World Cup 2010 South Africa’s Eco-Friendly Approach
Being on Pacific Coast Standard time here on the west coast of the States, we’re ready for World Cup 2010 action to begin later today, with the host team South Africa taking on Mexico in what should be an exhilarating opening match. I have be hearing lately that host teams have never lost their opening match, nor have they failed to move out of the first round. Should be a great week or so of very challenging match-ups, with our US team taking on England tomorrow morning (Saturday 10:30am PST).
But what about sustainable architecture, the challenge of hosting a multi-nation global sporting event, eco-friendly architecture when it comes to these soccer (football) stadiums, and more environmental concerns? Admittedly, I am super thrilled to see the games, and I’m not even a soccer fan the rest of the year. But there is most certainly something special about World Cup play, and South Africa 2010 shouldn’t be an exception.
World Cup 2010 South Africa’s Eco-Friendly Marketing and Stadiums
So have any of you heard about South Africa’s attempts to create a more eco-friendly global event? It seems more and more important these days with global events like the Olympics, especially when you get wind of the marketing surrounding an event like World Cup 2010 South Africa, to push an environmentally-relevant and conscious strategy. And it’s great, even if it has more to do with marketing than sustainability — part of the challenge is getting past ignorance, so the fact that the marketing teams are choosing to highlight their eco-efforts and educating soccer fans in the process is wonderful and necessary.
The biggest issue here would be the stadiums, according to what you read around the web. My first thought, in challenge to that — I mean, yes, the stadiums get built or refurbished and then they are there for good, for the most part — but my first thought is the rapid-fire consumption that is a de facto element of a global sporting event crammed into ten days. How much paper, plastic and disposable goods will be burned through, and how huge of an opportunity is that to educate consumers on a different way of going through the world? But alas…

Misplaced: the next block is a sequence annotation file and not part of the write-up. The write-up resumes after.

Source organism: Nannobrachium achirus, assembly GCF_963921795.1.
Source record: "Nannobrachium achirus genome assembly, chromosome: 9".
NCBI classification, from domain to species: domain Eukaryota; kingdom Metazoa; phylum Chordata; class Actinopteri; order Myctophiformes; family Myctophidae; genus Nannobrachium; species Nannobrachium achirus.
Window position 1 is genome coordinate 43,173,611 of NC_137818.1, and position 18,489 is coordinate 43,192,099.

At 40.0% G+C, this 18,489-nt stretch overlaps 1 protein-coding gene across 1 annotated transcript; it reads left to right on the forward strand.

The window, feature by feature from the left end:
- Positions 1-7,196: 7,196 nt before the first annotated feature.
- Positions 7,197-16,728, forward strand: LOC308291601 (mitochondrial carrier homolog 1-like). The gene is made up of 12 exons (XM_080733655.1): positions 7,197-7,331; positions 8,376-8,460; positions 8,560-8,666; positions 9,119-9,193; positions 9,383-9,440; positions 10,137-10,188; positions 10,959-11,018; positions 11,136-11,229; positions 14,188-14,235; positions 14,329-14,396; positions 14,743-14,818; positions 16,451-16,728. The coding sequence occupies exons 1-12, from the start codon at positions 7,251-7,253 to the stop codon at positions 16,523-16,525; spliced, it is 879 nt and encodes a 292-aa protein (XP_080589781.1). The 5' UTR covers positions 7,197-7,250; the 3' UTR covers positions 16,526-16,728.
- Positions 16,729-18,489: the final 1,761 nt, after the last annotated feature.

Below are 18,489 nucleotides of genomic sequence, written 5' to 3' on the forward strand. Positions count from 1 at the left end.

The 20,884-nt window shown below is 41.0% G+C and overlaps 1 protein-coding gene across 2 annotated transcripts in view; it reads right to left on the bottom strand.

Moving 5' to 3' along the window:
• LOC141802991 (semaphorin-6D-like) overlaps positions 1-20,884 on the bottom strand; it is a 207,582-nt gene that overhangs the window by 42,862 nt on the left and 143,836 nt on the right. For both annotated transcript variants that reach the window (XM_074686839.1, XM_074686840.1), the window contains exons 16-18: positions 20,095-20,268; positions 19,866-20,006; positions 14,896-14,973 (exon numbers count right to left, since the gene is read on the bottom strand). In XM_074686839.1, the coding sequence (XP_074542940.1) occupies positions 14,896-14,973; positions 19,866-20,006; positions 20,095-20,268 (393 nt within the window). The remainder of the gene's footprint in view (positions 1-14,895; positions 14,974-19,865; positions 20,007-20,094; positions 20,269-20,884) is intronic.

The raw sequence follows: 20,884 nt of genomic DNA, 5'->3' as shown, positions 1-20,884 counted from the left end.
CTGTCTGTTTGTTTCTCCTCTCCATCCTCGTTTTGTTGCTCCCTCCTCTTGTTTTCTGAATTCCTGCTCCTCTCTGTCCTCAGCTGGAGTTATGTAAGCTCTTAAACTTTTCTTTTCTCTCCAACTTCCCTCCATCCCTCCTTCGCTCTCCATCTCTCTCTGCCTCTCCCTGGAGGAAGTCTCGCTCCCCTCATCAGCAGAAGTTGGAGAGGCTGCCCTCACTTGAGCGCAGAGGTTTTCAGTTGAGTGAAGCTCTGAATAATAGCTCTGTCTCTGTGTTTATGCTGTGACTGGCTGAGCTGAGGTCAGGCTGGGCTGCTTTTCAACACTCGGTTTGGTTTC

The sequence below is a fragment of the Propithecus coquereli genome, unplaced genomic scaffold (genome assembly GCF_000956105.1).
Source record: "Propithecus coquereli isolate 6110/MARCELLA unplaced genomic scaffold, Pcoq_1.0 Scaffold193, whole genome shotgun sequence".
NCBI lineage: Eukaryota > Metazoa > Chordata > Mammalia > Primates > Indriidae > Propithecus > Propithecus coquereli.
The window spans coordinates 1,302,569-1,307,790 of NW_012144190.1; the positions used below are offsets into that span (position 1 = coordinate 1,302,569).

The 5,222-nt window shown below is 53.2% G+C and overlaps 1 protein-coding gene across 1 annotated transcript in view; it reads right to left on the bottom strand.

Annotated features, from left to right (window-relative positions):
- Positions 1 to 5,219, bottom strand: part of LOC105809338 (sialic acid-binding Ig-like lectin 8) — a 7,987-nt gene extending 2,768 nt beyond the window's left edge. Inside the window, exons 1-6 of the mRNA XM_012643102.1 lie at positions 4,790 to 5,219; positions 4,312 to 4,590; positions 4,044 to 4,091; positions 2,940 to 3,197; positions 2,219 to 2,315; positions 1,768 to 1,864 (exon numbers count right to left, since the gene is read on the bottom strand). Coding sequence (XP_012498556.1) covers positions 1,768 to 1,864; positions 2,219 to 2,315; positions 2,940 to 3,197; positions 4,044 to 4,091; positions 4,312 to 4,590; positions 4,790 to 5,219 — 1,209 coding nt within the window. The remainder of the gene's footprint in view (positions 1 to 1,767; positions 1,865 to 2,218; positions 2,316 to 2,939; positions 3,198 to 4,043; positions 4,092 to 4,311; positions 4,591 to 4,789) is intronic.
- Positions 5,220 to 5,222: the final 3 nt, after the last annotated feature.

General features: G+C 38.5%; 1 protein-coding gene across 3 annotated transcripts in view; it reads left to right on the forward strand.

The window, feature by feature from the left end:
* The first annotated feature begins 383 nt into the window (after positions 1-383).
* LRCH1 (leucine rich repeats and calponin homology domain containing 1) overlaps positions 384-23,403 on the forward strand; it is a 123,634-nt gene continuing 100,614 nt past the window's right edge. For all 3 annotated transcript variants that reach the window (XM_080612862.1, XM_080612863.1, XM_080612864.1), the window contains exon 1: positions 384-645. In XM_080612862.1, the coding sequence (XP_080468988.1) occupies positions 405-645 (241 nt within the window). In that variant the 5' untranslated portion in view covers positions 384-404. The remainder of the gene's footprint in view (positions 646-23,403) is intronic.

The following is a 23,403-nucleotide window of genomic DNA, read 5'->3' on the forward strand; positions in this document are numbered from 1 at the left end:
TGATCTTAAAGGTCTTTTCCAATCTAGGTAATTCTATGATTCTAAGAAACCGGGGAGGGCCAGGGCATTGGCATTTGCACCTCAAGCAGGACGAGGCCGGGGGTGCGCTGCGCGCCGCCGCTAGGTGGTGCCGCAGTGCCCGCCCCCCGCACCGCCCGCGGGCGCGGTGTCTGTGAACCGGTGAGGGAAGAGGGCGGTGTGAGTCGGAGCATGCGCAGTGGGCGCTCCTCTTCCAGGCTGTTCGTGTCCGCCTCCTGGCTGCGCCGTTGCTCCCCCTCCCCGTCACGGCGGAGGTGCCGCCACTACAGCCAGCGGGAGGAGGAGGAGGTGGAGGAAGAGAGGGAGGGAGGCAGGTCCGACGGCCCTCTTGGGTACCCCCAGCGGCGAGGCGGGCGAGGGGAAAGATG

South Africa World Cup 2010 Stadiums and Their Eco-Conscious Elements
Almost by default, five (this does not account for all of them) stadiums that will be used during the 2010 World Cup matches all feature some environmentally-friendly elements. Of these five stadiums, they are each at a different point in their development: only one was remodeled for the event, while two were built brand new. The final two are older stadiums that were in good enough shape for World Cup 2010. Attempts to make these locations as “green” as possible were undertaken by World Cup officials and South Africa, the host nation.
The two newly built locations include solar power and have been created with enough flexibility to later be re-used for events other than football, which is really a kind of architectural recycling, if you think about it broadly enough. One of these two newly build soccer stadiums also has a collection system for rainwater (Durban Stadium, Durban). I do not know specifically how much it rains in South Africa, or if this rainwater will be enough to be used outside of the stadium itself.
World Cup 2010 Stadiums Images: Sustainable Global Architecture in South Africa
There is something to be said for taking advantage of pre-existing structures. Not entirely environmentally friendly in terms of solar, wind or other sustainable power supplies, but the carbon footprint is minimized by not razing a structure to the ground and bringing in thousands of temporary workers to build a new structure in a short span of time. Economic benefits might have been great, and as always, these sites are on a global stage and allow for mass education of eco-friendly and sustainable building practices.
All photos in this article courtesy FIFA.com
And here is a complete list of all the World Cup 2010 Matches, locations and scheduled times.